Introduction: Kid Planes Halloween Costumes
The boys decided this year they wanted to be planes for Halloween, more specifically Ripslinger and Dusty from the movie planes. After a few internet searches it was apparent that I wasn't going to be able to find something off the shelf that would work. So I gave in and made the decision to make them myself. I did some research (pinteresting) on the best way to make a cardboard plane costume and also looked a number of variations on making planes from other things like garbage cans. Thanks to some quick thinking from my mom she suggested I get concrete footer tubes and start from there.
I was able to find a 4 foot by one foot tube to use so I only needed one for both costumes. The other things I picked up for the actual plane part of the costume were spray paint, duct tape (in three colors), box cutter, yard stick, 2 small buckets from the dollar store, 2 floral decorator foam cones, and a pool noodle.
Step 1: Basic Construction
First the basics, I measured and cut the footer tube. I used a box cutter but I think a small saw may have been faster. The tube itself is lined on the inside and the cardboard was rather thick but the cutter was able to slice through without too much difficulty. I found that once I cut into the tube to rotate the tube was easier than trying to pull the cutter through the lined cardboard.
In addition to the footer tube I also used a car seat box I had in the basement. I cut strips to create the tail of the plane, the tail fin and wings. To secure the cardboard to the tube I used clear super strength all purpose glue and duct tape.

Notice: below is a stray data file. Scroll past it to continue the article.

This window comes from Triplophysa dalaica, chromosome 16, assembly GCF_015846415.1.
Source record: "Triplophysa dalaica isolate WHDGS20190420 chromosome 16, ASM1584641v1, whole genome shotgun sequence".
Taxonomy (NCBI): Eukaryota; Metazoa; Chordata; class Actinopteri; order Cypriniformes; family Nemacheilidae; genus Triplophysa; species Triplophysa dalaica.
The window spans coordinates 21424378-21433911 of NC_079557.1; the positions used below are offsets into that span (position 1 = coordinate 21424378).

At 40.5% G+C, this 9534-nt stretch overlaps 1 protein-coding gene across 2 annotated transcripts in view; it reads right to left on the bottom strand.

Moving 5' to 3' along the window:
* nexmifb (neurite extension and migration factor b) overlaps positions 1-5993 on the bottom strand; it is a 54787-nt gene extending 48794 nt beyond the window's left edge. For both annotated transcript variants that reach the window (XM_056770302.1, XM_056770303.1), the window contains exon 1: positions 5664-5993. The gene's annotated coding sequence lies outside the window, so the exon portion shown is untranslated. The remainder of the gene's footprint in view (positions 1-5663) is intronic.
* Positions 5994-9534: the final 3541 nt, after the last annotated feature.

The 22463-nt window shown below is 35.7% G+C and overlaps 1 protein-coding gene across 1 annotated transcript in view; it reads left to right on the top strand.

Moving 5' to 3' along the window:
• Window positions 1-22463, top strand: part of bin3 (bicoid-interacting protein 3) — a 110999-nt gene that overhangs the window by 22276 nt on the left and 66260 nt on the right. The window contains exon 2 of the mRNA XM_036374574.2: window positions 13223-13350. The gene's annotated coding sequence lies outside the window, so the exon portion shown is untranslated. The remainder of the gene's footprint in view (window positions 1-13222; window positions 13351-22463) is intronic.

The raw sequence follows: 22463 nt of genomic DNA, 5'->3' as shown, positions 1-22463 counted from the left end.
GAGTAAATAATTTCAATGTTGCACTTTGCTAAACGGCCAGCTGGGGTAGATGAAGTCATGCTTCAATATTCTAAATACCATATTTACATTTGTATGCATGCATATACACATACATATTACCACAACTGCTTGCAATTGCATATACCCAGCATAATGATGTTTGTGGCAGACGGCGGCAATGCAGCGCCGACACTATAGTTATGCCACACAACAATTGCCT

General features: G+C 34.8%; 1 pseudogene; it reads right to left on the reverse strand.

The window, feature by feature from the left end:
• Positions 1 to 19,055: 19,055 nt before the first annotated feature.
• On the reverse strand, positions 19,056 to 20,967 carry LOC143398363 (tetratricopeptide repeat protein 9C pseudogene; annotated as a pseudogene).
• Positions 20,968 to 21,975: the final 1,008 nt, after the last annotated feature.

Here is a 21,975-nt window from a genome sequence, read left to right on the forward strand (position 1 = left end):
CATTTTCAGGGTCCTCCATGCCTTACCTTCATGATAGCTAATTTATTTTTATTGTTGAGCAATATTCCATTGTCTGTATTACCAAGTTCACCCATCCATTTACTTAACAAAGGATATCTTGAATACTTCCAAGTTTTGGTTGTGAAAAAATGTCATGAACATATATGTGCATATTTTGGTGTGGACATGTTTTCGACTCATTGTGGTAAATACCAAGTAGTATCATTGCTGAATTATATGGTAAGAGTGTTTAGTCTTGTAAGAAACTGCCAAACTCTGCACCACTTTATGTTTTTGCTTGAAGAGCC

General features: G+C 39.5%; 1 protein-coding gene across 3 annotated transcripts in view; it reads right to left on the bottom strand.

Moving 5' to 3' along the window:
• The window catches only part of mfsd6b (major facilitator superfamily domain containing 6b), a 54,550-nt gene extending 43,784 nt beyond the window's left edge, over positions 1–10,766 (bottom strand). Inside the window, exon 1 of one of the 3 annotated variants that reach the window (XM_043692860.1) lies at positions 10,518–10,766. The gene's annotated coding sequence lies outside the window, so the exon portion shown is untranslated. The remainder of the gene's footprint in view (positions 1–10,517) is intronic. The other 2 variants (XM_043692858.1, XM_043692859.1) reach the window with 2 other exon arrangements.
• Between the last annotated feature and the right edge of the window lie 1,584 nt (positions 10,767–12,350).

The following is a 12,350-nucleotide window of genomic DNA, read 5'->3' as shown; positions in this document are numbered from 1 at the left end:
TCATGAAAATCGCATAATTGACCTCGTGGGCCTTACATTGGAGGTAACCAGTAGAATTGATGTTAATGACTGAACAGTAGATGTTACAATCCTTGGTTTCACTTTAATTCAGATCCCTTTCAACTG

Step 2: Plane Details
Once the tail was competed it was time to turn to the front of the plane. I used 1/2 of a pool noodle to gap the space between the opening of the tube and the small basket/bucket I got from the dollar store.
I used the same glue/duct tape method to secure the pool noodle, bucket and "nose cone"
Step 3: Paint, Paint and Some Glazed Glue
The painting process wasn't too bad, I found regular spray paint covered easily in one coat. I choice to paint the "Dusty" plane all white and add orange as a detail later and make the "Ripslinger" plane 2 toned from the start since both colors were rather dark.
To add the decals, racing numbers and other small details, I printed based on a google search for the planes and secured to the still tacky planes with mod-podge and glazed over them to keep them in place. For Dusty I added some blue painters tape for an added detail, not 100% accurate to the plane from the movie but it worked well and hid some of the bleeding that the orange paint had when layered on top of the white.
The propellers turned out to be the hardest part of the project. I used 1 liter soda bottles that i cut apart and painted black/white. I couldn't get them to stay stuck with just duct tape and ended up needing a small nail in the center to hold them in place.
Securing the wings and straps was done with a combination of duct tape and zip ties. The wings were secured by drilling holes in the wings and the body of the plane and using a zip tie to hold them on, this worked a lot better than trying to slice a hole in the tube. The suspenders were duct tape ropes secured by zip ties.
Step 4: Wardrobe
Having not added the faces on to the costume and knowing that Halloween in New England can be chilly I decided to create character sweat suits for the boys to sport under their costumes. Finding the coordinating outfits was a big challenge but I was able to find what I needed from Walmart and Crazy 8. To get the faces and racing decals I used dark color iron on transfers and ironed them on. I also used fabric felt for the checkerboard pattern on ripslinger. From there I outlined the eyes, numbers and names with fabric paint.
Step 5: Happy Kids
Overall The project was a bit more complex than I had thought but worked out well and the kids had a blast at their school party with their costumes.
7 years ago
7 years ago
The plane costumes turned out great! These look they would be a lot of fun to pretend to fly around in. Thanks for sharing!